9 extinct animals that could be resurrected

Many incredible species of animals disappeared decades or hundreds of years ago due to natural conditions or the influence of human activities on a particular region. With the advancement of technology and scientific knowledge - especially genetics - we are getting closer to bringing these animals back to life, but it will be difficult to choose which ones we would like to see in zoo cages or in the wild. .

Obviously, this task is not easy and, besides some scientific barriers, there is also a lot of ethical discussion on the subject. But, as it does not hurt to speculate a little and dream of a future full of saber-toothed tigers, check out our list of animals that could be resurrected.

1. Woolly Mammoth

Woolly mammoths inhabited the north of the earth and were one of the last species of mammoth to be extinct. Several fossils and samples of this animal have been collected over the years and, because they live in very cold places, there are frozen remains with very well preserved soft tissue.

Image source: Reproduction / Wikipedia

In 2011, one of the specimens found had the bone marrow practically intact, which opens even greater possibilities to bring this animal to life. Russian scientist Semyon Grigoriev, director of the Sakha Republic mammoth museum, along with colleagues from Japan, stated that with this material in hand, cloning could be done over a period of up to five years.

2. Tasmanian Tigers

The Tasmanian tiger is believed to have become extinct during the twentieth century, but is still regarded today as the largest carnivorous marsupial of modern times. Although also suffering from human presence, this species has a very low genetic diversity, which makes it little adaptable to changes.

Image source: Reproduction / Wikipedia

In 2008, researchers extracted DNA from a 100-year-old specimen and resurrected its genetic material, including it in a mouse embryo. This was the first time DNA from an extinct animal was used in the embryo of a living creature for study. Perhaps in the future, the Tasmanian tigers will not return to Australia and New Guinea?

3. Pyrenees Ibex

This is a very current case of an extinct animal, and the last specimen died in the 1990s. Therefore, the Pyrenees ibex is one of the most promising species to be brought back to life.

Image source: Reproduction / Wikipedia

But there is a problem: the last Pyrenees ibex was actually a female. And so even if the species comes back to life, there will be no males to breed with. However, a little genetic engineering could reverse this situation.

4. Saber-toothed Tiger

This is a no-show, and we all agree: the world would be so much nicer with saber-toothed tigers in zoos or out there. And this is not so impossible to happen, since, like the mammoth, this animal lived in icy places and there are many well-preserved bodies of this "kitten" from which to extract DNA.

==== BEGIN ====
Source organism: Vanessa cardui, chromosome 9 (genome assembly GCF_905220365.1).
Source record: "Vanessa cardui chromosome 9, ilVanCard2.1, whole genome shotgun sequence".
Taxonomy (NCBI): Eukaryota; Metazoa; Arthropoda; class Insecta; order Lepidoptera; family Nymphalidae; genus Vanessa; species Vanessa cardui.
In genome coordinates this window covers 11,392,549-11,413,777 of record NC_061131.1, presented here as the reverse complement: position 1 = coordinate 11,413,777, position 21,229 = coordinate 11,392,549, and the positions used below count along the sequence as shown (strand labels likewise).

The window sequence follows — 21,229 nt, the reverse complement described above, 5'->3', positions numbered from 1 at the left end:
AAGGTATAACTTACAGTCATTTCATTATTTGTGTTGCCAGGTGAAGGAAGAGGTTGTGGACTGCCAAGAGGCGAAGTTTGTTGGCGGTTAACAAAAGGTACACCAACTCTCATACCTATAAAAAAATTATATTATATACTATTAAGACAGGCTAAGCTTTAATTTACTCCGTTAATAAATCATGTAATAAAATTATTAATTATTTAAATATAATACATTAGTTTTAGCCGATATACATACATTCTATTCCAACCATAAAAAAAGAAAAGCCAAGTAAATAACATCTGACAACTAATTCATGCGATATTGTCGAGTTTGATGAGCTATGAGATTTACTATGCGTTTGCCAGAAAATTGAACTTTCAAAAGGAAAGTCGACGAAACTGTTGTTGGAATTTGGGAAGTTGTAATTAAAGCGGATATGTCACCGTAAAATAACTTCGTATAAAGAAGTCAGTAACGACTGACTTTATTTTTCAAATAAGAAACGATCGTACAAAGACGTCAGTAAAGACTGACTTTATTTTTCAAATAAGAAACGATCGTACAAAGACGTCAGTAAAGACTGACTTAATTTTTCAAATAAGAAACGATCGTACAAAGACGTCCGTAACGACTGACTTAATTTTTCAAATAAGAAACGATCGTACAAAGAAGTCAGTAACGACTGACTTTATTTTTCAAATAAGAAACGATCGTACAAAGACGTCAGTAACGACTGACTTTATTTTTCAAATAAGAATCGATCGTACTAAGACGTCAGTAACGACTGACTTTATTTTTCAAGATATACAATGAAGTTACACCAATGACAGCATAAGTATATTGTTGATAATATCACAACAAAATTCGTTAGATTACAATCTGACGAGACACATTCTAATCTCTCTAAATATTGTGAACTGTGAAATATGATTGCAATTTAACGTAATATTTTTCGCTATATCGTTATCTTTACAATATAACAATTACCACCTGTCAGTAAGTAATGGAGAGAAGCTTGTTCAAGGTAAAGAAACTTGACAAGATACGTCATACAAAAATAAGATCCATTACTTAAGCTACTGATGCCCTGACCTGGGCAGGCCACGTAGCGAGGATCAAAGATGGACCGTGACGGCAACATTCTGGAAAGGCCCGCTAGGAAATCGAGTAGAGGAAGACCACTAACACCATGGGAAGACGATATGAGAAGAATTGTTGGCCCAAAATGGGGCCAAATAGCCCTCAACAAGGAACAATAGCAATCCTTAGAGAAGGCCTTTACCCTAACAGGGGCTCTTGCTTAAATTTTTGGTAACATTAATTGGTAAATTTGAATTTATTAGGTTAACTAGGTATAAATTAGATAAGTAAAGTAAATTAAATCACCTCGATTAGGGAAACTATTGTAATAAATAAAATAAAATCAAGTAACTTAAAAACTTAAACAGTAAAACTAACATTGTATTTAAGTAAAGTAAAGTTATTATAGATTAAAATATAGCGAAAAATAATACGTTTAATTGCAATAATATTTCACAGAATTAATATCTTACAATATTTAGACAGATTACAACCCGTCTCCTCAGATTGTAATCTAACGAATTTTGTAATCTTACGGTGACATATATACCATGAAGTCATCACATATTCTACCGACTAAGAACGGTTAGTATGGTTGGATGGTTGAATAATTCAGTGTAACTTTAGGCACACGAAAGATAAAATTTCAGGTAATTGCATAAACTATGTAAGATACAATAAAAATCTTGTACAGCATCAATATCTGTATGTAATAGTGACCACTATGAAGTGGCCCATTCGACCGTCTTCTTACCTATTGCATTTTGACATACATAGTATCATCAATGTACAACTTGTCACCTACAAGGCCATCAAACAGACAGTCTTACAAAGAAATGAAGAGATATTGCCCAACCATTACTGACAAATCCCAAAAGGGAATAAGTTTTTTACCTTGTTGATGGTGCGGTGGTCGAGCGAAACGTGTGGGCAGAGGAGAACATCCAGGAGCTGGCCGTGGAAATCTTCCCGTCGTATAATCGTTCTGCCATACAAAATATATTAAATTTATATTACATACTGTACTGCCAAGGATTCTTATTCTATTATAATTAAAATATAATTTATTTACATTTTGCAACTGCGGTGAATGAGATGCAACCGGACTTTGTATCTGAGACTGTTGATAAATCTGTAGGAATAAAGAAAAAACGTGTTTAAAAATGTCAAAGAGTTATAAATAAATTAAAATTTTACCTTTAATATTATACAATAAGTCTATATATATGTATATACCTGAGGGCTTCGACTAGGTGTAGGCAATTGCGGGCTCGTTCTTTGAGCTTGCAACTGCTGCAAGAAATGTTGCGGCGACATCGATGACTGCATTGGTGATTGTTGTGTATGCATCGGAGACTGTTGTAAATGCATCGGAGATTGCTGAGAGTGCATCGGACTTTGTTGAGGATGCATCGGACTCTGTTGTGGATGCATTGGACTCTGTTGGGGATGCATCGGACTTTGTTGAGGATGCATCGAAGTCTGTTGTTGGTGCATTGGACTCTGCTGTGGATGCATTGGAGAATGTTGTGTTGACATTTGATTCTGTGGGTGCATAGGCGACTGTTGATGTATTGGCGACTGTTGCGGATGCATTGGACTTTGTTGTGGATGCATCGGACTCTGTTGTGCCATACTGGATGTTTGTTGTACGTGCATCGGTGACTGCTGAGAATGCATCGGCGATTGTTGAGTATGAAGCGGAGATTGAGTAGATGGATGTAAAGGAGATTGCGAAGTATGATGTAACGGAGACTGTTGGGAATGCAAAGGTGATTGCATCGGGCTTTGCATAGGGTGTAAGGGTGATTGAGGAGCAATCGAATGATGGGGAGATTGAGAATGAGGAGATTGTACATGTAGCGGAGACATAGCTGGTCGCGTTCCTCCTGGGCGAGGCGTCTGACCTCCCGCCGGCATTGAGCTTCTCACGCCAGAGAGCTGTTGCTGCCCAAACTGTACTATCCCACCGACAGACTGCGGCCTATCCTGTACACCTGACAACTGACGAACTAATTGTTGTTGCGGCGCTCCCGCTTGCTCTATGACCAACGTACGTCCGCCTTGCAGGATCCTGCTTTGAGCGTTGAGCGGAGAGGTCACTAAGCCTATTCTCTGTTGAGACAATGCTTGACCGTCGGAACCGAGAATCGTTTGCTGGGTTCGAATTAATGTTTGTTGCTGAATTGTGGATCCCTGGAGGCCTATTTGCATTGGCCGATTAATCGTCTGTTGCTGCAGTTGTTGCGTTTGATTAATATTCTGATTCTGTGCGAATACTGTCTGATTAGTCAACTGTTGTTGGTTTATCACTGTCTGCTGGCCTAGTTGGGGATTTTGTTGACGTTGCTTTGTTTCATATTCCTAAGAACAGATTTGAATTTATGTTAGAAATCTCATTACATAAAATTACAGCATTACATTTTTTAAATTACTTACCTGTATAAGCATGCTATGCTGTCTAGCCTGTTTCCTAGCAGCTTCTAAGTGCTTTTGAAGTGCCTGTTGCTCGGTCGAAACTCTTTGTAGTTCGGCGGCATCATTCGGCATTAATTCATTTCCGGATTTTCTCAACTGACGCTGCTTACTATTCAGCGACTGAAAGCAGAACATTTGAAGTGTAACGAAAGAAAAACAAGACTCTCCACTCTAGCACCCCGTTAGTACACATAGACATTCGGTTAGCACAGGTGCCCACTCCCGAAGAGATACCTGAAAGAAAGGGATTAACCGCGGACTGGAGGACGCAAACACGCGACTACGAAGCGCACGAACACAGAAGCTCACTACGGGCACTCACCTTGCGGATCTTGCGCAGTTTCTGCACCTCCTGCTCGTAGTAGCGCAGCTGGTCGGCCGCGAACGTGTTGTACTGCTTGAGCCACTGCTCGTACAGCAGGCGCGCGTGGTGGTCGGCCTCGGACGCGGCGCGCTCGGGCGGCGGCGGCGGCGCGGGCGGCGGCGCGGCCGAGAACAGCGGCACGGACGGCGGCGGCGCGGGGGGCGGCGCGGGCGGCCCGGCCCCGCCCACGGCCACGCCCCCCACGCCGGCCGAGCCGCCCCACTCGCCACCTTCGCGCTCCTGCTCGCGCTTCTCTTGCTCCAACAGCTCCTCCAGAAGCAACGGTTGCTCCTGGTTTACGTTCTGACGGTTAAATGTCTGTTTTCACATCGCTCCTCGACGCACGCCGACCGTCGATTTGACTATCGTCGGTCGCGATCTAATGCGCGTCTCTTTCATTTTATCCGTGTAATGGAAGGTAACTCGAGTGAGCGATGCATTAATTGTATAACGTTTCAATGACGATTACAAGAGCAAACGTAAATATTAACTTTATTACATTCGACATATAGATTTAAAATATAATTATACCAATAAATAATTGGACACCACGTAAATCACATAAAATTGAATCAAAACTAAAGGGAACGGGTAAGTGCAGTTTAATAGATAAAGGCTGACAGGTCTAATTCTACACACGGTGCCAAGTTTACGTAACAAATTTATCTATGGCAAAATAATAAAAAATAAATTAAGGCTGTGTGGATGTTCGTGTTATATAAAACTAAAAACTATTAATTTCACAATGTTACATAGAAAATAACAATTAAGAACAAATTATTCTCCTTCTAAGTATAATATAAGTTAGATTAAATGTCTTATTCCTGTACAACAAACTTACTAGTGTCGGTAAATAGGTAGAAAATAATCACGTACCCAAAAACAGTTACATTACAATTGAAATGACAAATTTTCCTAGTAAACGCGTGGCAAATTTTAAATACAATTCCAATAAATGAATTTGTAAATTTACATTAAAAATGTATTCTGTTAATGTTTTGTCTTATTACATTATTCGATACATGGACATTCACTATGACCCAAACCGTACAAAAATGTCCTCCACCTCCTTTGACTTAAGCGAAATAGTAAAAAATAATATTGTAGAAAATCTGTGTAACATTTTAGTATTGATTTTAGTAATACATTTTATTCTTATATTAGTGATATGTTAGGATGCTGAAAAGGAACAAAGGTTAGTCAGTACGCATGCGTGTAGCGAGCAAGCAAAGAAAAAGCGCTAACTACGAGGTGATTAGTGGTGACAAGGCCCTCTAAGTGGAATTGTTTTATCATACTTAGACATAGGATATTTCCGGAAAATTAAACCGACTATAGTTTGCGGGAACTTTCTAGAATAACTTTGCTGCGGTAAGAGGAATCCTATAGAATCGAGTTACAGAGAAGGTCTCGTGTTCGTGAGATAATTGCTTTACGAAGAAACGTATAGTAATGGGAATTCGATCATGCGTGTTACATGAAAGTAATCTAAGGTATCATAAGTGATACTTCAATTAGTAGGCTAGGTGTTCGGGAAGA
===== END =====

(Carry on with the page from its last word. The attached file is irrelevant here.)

Image source: Reproduction / Wikipedia

5. Dodo Birds

The human being knows very little about the dodo bird, but it is believed that this species was too docile to be portrayed in cartoons as extremely silly animals. In addition, the dodo had another flaw: delicious meat. These were the main causes of its extinction, around 1600.

Image source: Reproduction / Wikipedia

In 2007, a well-preserved dodo skeleton was found in Mauritius, enabling the bird's DNA to be extracted and then manipulated in the laboratory.

6. Giant Moose

How about a moose with antlers measuring about 3.5 meters from end to end? This incredible animal, known as the giant elk, became extinct at the end of the last ice age, and the causes of this disappearance were probably climate change in the regions where he lived.

Image source: Reproduction / Wikipedia

As with other animals on this list, the weather conditions in which he lived favored the preservation of soft tissue, making this species a great candidate to have its DNA extracted for future manipulation.

7. Moa

This giant bird could not fly, and until extinct about 600 years ago were considered to be the largest birds in the world. Due to their recent disappearance, it is still possible to find remains with skin and feathers.

Image source: Reproduction / Wikipedia

As if that weren't enough, researchers also found intact eggs of this species, whose shells provided the mill's DNA for cloning projects.

Preserved moa claw Image Source: Reproduction / Wikipedia

8. Giant sloth

Let's face it: evolution was cruel to laziness. If once they were giant and terrible mammals, today they are but creatures with a docile feature and extremely slow movements. But scientists may bring to life this extinct species that once inhabited South America.

Giant Sloth Skeletons Image Source: Reproduction / Wikipedia

Researchers have already extracted intact DNA from the fossil hairs of this animal that roamed the earth about 8, 000 years ago. The problem would be to find a womb capable of generating this "pet", since its modern relatives are much smaller.

9. Dinosaurs

There is no way to end this list without mentioning dinosaurs and the possibility of recreating something similar to John Hammond's venture into Jurassic Park. In the case of dinosaurs, access to genetic material is much more difficult, so science will have to find a way to recreate it.

Image source: Reproduction / Wikipedia

In addition to the constant search for dinosaur intact DNA in fossil records, scientists are planning an even bolder plan: to “hack” a chicken to “devolve it, ” that is, to reverse the bird's genetic code to that of a dinosaur., as if going back in time from the evolutionary scale.

Does it work?

* Originally posted on 5/2/2013.